Mother Goose’s “look” has really been made over by McLoughlin’s artists this time, in terms of both her clothing and her determined facial expression. No granny glasses. She seems to be a woman who knows exactly where she wants to go and who is getting there fast, as her flapping cape suggests. After all, she’s flying, much like the planes that had become increasingly familiar objects to readers in the 1940s. (Her goose also seems to have gotten progressively happier too.)
To me, the overall impression of the 1947 illustration is consistent with the artwork we see in McLouglin’s actual children’s books of this period–also generally more schematic, less fussy in the detailing of feathers and clothing folds, and just more “modern” in feeling than the previous versions.
The change in the cover design of the cover of the 1947 catalog is really striking–that’s really what keyed me to the changes in Mother Goose’s appearance on the title page. The colors are vivid and bright, the text pared down, and a more stylized font used. The actual cover illustration is populated with characters from the “Little Lulu” books that this catalog itself touts as a new McLoughlin offering in children’s books.
But, despite the new look and new characters, what is Lulu herself reading to the children? Why, it’s “Fairy Tales,” the familiar old favorites associated with Mother Goose! Some things really are timeless!
Fairy tales themselves are essentially timeless. Tales and stories get told and retold over and over again. Part of their attraction lies in their very familiarity, the same way that part of Mother Goose’s attraction is how familiar a figure she seems to be. McLoughlin Bros. repeatedly uses illustrations of her in their advertising, apparently in hopes invoking this comfortable familiarity to appeal to child-readers and their book-buying parents. But in terms of both how Mother Goose is depicted and the overall look of McLoughlin’s catalogs, things come a long way in 40 years, as we can see in the grouping below of the catalog covers I’ve been talking about:
McLoughlin Brothers–always attuned to ways they could update children’s classics with an eye to sales and marketing–does much the same thing with the “timeless” figure of Mother Goose in other places too. In addition to recycling old favorites in many cases, the firm also seemed to be endlessly trying out “new takes” of them–just to see if these might catch on with customers. Sometimes “old” and “new” coexist side-by-side, as we see in the catalog entry below for two “Mother Goose Editions”:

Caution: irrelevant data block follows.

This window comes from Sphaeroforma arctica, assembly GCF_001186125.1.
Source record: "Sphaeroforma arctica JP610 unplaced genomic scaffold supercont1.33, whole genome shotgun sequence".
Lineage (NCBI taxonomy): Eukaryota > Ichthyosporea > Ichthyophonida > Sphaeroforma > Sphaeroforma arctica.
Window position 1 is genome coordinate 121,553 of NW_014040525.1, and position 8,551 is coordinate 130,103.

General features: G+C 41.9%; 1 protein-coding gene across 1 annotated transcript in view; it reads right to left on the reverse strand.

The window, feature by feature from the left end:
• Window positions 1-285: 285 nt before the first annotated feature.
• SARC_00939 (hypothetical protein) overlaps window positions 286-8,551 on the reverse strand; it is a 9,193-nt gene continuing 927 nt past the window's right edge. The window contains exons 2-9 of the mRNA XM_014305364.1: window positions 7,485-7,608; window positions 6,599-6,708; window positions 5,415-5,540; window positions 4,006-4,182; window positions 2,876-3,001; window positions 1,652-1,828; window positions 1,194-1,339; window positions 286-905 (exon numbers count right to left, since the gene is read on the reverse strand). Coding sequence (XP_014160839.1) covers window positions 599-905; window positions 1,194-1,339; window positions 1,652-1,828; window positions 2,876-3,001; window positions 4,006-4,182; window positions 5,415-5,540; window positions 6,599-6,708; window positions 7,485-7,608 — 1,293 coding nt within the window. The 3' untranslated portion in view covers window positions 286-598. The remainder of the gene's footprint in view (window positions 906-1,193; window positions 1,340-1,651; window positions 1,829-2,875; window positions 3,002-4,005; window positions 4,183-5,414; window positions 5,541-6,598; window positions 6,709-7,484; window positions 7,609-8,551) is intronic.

Next to the cover of one book featuring the familiar “old” version of Mother Goose is another cover depicting Mother Goose as a little girl on the cover of “Little Mother Goose.” A very different character, one presumably seeking to capitalize on how much children are attracted to illustrations of other children. But apart from her trip to the Fountain of Youth, Little Mother Goose’s paraphanlia is very much in the traditional mode–and instantly recognizable to a child-reader or adult book-shopper as “Mother Goose.”
Another version of Little Mother Goose appears on the cover of McLoughlin Brothers’ 1906 catalog, one of those featuring the same traditional view of Mother Goose on the title page that we saw above (in the 1909 and 1913 catalogs). Traditional and updated views of Mother Goose are thus juxtaposed, quite different depictions but both immediately recognizable. (Note how the hint of a moon in the “logo version” has been turned into a smiling Man in the Moon here.)
McLoughlin Bros. invokes the “timeless” aspect of Mother Goose, while feeling free to innovate and update, just as they did time and time again with virtually all children’s literature they published.